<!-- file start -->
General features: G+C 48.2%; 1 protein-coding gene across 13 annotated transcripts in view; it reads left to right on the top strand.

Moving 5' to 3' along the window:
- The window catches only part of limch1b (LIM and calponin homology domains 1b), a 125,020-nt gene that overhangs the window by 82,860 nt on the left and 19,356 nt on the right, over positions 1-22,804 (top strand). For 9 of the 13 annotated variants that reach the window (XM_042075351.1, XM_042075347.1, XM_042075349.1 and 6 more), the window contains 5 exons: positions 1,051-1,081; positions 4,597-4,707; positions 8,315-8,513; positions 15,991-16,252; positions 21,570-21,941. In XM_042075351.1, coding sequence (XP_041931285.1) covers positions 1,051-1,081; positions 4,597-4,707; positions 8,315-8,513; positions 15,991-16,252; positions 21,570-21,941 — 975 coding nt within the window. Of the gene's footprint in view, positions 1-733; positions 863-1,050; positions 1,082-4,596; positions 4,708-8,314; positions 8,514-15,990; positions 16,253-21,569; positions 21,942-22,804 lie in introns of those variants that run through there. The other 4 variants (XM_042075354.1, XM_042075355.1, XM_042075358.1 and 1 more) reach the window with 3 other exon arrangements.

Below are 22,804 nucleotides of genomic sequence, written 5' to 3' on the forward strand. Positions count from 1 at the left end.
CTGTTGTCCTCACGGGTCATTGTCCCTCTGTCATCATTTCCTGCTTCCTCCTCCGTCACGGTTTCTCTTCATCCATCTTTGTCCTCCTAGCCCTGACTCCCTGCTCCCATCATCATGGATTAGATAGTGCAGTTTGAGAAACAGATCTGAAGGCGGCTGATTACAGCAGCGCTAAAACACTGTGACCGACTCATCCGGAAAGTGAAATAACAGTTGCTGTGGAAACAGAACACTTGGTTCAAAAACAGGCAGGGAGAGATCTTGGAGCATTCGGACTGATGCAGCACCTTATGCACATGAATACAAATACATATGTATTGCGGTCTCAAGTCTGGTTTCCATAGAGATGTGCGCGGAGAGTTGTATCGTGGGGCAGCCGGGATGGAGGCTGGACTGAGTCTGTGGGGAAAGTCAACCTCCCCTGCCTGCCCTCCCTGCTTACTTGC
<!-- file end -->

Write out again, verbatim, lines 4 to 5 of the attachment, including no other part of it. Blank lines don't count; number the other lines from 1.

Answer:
Below are 22,804 nucleotides of genomic sequence, written 5' to 3' on the forward strand. Positions count from 1 at the left end.
CTGTTGTCCTCACGGGTCATTGTCCCTCTGTCATCATTTCCTGCTTCCTCCTCCGTCACGGTTTCTCTTCATCCATCTTTGTCCTCCTAGCCCTGACTCCCTGCTCCCATCATCATGGATTAGATAGTGCAGTTTGAGAAACAGATCTGAAGGCGGCTGATTACAGCAGCGCTAAAACACTGTGACCGACTCATCCGGAAAGTGAAATAACAGTTGCTGTGGAAACAGAACACTTGGTTCAAAAACAGGCAGGGAGAGATCTTGGAGCATTCGGACTGATGCAGCACCTTATGCACATGAATACAAATACATATGTATTGCGGTCTCAAGTCTGGTTTCCATAGAGATGTGCGCGGAGAGTTGTATCGTGGGGCAGCCGGGATGGAGGCTGGACTGAGTCTGTGGGGAAAGTCAACCTCCCCTGCCTGCCCTCCCTGCTTACTTGC